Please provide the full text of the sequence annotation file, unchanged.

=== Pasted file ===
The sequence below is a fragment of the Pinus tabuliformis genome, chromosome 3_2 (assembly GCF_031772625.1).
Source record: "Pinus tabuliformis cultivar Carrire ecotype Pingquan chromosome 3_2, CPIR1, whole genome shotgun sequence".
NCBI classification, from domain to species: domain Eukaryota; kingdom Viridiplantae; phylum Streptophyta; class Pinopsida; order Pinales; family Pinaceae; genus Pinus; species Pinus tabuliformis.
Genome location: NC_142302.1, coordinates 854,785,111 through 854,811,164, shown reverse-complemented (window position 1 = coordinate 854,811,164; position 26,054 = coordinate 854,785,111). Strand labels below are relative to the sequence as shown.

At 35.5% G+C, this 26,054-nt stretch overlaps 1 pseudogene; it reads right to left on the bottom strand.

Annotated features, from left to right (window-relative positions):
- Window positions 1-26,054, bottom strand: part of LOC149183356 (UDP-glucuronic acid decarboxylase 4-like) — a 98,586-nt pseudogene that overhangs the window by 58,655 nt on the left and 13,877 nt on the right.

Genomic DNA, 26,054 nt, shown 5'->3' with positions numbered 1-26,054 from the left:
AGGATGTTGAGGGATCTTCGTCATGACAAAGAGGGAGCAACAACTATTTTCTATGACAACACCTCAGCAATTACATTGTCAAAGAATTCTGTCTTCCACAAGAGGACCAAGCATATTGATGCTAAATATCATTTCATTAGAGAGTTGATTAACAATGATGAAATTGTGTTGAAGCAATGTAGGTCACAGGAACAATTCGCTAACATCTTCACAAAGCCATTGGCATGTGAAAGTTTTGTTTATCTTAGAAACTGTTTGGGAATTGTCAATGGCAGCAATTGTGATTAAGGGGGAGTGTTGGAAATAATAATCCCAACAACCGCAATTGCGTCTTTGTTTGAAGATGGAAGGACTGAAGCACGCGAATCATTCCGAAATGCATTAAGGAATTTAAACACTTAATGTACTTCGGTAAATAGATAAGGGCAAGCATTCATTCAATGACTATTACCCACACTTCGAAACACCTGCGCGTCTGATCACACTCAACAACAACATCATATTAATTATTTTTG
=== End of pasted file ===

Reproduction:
The sequence below is a fragment of the Pinus tabuliformis genome, chromosome 3_2 (assembly GCF_031772625.1).
Source record: "Pinus tabuliformis cultivar Carrire ecotype Pingquan chromosome 3_2, CPIR1, whole genome shotgun sequence".
NCBI classification, from domain to species: domain Eukaryota; kingdom Viridiplantae; phylum Streptophyta; class Pinopsida; order Pinales; family Pinaceae; genus Pinus; species Pinus tabuliformis.
Genome location: NC_142302.1, coordinates 854,785,111 through 854,811,164, shown reverse-complemented (window position 1 = coordinate 854,811,164; position 26,054 = coordinate 854,785,111). Strand labels below are relative to the sequence as shown.

At 35.5% G+C, this 26,054-nt stretch overlaps 1 pseudogene; it reads right to left on the bottom strand.

Annotated features, from left to right (window-relative positions):
- Window positions 1-26,054, bottom strand: part of LOC149183356 (UDP-glucuronic acid decarboxylase 4-like) — a 98,586-nt pseudogene that overhangs the window by 58,655 nt on the left and 13,877 nt on the right.

Genomic DNA, 26,054 nt, shown 5'->3' with positions numbered 1-26,054 from the left:
AGGATGTTGAGGGATCTTCGTCATGACAAAGAGGGAGCAACAACTATTTTCTATGACAACACCTCAGCAATTACATTGTCAAAGAATTCTGTCTTCCACAAGAGGACCAAGCATATTGATGCTAAATATCATTTCATTAGAGAGTTGATTAACAATGATGAAATTGTGTTGAAGCAATGTAGGTCACAGGAACAATTCGCTAACATCTTCACAAAGCCATTGGCATGTGAAAGTTTTGTTTATCTTAGAAACTGTTTGGGAATTGTCAATGGCAGCAATTGTGATTAAGGGGGAGTGTTGGAAATAATAATCCCAACAACCGCAATTGCGTCTTTGTTTGAAGATGGAAGGACTGAAGCACGCGAATCATTCCGAAATGCATTAAGGAATTTAAACACTTAATGTACTTCGGTAAATAGATAAGGGCAAGCATTCATTCAATGACTATTACCCACACTTCGAAACACCTGCGCGTCTGATCACACTCAACAACAACATCATATTAATTATTTTTG